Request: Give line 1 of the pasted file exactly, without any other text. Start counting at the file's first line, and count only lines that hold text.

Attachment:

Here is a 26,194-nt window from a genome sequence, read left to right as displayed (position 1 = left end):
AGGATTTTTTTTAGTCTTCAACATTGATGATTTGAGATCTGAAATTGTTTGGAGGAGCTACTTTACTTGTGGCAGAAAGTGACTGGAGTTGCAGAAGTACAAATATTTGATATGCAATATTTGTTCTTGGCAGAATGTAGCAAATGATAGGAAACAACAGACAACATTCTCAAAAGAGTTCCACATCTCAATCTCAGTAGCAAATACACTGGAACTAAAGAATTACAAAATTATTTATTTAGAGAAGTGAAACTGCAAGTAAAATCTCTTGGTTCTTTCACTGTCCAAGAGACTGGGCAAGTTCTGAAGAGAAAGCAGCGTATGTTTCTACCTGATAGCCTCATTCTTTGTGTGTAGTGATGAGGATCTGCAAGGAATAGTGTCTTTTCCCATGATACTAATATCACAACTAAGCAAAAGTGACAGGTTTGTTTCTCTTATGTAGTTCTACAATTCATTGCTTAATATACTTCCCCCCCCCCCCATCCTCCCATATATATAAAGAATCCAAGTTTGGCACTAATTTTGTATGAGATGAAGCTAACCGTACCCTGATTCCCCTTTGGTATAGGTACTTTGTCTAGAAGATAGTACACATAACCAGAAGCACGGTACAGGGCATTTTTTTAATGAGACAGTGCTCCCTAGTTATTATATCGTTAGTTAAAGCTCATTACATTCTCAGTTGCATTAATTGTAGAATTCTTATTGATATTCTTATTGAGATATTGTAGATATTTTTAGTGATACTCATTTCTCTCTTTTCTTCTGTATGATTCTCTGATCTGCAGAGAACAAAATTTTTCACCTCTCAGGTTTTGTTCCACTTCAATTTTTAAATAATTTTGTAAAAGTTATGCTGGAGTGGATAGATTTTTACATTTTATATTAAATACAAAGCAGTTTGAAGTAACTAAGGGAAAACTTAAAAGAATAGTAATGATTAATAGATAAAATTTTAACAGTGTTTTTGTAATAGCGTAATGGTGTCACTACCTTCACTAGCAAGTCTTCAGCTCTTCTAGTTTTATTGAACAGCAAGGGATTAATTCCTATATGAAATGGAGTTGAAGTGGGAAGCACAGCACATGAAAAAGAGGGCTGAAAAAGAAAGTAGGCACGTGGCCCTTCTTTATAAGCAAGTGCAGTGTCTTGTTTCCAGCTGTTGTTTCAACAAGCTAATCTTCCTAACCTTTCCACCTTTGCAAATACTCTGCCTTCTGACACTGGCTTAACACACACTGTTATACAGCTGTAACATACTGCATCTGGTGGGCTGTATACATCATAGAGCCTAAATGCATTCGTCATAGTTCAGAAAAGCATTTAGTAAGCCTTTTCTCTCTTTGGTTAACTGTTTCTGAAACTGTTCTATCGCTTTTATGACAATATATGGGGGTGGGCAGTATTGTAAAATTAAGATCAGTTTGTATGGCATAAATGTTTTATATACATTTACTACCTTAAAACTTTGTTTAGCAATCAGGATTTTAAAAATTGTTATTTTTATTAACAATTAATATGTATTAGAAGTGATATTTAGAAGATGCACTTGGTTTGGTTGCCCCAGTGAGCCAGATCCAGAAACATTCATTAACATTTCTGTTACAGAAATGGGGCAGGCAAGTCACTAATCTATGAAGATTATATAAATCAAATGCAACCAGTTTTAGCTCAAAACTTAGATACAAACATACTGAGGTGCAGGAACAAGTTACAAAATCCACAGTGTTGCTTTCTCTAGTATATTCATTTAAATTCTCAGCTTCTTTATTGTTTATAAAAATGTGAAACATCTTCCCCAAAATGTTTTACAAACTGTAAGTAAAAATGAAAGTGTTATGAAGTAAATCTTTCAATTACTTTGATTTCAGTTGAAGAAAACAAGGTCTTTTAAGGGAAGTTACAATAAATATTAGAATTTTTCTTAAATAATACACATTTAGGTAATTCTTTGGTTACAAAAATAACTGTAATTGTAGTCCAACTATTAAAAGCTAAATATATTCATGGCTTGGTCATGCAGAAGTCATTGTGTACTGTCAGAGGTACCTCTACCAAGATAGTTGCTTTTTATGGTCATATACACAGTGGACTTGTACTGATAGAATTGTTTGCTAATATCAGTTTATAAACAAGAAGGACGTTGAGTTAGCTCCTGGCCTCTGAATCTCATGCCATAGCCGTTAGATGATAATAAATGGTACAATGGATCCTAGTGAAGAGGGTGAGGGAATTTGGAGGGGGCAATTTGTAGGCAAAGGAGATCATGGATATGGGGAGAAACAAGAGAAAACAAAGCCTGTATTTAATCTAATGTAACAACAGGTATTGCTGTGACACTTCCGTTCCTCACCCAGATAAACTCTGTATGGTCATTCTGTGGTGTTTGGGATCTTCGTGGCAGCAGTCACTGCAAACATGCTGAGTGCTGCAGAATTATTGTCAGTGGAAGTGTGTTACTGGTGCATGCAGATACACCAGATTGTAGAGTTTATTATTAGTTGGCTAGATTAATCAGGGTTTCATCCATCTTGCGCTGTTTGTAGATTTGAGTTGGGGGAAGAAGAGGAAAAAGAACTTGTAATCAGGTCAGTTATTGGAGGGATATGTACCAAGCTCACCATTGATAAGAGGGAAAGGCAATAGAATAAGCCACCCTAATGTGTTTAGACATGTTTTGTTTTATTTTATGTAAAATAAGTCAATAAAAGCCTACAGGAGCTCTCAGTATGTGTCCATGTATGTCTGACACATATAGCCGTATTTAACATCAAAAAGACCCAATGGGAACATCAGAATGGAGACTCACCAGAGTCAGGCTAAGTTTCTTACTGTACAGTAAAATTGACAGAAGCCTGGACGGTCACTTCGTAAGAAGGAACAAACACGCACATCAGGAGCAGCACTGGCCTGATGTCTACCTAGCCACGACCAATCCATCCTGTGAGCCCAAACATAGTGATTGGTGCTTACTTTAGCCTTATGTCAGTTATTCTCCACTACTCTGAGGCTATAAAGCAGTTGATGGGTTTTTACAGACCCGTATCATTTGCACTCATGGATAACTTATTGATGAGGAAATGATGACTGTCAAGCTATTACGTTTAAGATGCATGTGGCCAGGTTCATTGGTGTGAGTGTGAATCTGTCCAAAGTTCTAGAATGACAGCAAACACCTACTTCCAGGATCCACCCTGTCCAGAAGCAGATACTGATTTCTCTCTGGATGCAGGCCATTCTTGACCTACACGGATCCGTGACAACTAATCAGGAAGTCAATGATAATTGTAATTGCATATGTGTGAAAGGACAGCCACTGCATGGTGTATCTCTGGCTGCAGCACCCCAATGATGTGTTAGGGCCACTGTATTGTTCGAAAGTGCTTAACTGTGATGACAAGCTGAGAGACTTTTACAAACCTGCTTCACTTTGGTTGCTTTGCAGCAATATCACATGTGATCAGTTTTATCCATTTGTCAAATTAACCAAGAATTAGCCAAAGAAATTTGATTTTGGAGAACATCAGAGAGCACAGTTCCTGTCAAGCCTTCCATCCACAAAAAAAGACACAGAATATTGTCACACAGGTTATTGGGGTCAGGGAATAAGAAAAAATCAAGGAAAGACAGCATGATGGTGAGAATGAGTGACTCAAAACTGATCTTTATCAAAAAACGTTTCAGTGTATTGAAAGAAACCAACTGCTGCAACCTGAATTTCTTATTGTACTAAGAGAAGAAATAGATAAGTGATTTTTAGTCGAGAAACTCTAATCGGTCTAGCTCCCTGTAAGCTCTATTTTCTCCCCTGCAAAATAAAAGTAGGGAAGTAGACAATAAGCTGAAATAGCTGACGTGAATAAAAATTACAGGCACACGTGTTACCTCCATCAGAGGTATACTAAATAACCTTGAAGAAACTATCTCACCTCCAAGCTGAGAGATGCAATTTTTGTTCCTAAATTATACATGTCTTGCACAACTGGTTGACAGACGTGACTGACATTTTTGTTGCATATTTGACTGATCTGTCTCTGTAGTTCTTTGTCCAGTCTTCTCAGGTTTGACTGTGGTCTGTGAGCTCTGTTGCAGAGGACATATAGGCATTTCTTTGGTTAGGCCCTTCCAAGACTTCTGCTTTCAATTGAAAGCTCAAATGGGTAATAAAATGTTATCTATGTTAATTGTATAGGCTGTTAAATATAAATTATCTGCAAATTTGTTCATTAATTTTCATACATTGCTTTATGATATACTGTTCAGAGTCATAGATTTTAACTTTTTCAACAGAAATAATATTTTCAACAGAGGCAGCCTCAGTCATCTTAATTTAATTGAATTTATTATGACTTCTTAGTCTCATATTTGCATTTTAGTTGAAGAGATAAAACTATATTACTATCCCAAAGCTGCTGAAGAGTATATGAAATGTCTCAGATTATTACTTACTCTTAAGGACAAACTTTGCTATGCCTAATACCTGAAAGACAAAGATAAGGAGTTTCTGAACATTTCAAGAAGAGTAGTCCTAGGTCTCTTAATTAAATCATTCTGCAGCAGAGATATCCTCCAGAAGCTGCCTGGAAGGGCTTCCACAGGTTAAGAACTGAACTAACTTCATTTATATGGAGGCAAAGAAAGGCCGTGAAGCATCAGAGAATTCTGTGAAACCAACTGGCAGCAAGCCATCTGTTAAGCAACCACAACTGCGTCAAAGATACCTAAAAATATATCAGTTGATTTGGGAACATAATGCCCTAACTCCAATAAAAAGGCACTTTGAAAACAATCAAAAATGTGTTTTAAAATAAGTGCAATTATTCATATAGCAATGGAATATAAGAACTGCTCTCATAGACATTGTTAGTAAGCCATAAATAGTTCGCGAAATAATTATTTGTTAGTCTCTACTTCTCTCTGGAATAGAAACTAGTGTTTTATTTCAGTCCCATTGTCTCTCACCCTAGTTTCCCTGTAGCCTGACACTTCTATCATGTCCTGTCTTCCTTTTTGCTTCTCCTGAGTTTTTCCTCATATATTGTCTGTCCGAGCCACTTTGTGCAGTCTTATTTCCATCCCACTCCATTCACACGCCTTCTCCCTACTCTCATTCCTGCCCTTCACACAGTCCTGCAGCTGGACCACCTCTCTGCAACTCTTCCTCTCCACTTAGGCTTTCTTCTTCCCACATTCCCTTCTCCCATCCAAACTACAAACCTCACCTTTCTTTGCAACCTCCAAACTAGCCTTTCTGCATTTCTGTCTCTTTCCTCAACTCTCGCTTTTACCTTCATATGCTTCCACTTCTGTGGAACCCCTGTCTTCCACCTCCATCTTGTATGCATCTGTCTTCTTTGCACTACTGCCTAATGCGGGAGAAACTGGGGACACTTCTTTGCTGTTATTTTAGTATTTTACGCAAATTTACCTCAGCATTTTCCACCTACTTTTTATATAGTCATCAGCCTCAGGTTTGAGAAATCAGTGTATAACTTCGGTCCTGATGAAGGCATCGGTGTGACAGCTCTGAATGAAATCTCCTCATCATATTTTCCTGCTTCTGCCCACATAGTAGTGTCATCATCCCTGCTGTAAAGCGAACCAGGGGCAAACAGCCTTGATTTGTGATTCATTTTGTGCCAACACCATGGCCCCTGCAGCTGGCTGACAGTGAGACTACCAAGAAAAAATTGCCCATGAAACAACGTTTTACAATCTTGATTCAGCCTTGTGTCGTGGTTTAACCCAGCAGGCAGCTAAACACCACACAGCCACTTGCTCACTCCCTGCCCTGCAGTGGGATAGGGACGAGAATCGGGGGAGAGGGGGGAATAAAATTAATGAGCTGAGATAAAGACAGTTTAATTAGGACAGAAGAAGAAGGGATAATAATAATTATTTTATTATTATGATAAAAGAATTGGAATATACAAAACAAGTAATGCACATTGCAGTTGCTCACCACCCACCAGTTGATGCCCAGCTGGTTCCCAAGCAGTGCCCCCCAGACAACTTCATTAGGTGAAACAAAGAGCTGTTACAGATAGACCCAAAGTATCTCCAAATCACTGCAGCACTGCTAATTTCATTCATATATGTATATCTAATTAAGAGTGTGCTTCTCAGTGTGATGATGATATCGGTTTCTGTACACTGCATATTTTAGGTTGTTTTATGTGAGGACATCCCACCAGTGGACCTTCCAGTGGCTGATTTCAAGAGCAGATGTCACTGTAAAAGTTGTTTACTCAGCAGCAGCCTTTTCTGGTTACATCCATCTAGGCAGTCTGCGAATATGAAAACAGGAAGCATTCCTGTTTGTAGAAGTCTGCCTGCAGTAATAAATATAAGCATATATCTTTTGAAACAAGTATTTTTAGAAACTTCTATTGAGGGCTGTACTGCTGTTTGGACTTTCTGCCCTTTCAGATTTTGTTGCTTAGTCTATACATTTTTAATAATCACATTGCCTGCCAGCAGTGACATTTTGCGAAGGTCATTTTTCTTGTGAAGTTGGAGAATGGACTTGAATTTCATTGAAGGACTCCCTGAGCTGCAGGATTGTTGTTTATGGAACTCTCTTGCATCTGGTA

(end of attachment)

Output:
Here is a 26,194-nt window from a genome sequence, read left to right as displayed (position 1 = left end):